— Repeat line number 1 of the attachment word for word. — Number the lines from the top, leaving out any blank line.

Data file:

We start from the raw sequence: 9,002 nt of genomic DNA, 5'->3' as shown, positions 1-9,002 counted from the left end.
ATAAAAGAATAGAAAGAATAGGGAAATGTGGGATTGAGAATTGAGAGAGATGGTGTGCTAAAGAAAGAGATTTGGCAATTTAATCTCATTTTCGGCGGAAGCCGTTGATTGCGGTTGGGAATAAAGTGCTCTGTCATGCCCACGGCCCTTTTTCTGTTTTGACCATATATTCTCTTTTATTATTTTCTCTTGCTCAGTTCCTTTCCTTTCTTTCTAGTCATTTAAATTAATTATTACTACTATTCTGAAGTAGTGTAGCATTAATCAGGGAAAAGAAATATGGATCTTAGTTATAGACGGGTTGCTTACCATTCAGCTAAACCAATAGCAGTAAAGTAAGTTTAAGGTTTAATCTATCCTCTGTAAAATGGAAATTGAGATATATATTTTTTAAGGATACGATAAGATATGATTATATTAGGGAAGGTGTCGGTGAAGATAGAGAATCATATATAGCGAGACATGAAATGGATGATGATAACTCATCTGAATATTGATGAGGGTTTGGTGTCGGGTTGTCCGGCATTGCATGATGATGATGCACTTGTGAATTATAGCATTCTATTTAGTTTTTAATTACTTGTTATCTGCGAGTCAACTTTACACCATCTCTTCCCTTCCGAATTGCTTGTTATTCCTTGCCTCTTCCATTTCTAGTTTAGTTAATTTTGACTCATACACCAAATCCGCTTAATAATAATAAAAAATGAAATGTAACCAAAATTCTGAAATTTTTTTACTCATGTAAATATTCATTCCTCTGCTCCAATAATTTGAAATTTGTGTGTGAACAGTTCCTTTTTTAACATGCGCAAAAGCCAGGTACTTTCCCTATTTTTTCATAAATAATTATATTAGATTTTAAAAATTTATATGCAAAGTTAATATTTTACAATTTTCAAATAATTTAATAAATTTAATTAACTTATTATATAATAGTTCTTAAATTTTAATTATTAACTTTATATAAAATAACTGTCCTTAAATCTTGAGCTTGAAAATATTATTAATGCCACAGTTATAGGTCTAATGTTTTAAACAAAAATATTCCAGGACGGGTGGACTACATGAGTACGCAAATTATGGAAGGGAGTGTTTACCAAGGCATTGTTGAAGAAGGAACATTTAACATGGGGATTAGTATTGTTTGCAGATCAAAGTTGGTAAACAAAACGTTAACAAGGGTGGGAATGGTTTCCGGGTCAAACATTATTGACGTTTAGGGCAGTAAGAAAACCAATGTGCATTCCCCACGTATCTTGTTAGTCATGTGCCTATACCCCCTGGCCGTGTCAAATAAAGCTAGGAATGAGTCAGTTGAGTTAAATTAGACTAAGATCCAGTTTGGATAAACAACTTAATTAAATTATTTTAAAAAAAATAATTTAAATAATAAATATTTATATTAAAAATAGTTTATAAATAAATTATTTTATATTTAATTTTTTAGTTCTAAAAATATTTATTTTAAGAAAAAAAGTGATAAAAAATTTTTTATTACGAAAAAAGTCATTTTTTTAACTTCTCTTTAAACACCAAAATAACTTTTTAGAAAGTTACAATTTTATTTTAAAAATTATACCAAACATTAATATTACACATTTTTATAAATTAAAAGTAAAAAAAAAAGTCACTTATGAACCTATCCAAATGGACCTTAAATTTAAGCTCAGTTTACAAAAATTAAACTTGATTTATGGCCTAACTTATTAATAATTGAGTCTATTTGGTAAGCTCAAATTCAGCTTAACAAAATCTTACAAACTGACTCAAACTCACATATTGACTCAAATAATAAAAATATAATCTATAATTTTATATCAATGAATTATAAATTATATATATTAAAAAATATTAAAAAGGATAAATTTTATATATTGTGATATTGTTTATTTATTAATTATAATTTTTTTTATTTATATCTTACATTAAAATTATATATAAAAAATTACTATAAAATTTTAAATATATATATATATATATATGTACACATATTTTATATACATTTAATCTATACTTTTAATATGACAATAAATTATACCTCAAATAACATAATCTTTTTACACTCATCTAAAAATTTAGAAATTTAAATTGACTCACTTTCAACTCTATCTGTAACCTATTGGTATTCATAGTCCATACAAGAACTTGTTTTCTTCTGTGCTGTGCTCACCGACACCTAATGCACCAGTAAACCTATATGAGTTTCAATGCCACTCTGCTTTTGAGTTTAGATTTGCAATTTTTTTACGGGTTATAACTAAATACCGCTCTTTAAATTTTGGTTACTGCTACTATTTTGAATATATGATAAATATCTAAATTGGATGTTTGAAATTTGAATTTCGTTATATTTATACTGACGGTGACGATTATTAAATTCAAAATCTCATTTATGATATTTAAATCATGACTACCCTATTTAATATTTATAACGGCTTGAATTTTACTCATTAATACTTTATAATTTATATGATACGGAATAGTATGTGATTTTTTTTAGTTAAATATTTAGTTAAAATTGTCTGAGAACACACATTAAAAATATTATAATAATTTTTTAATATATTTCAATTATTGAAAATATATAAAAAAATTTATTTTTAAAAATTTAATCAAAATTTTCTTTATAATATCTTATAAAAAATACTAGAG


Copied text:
We start from the raw sequence: 9,002 nt of genomic DNA, 5'->3' as shown, positions 1-9,002 counted from the left end.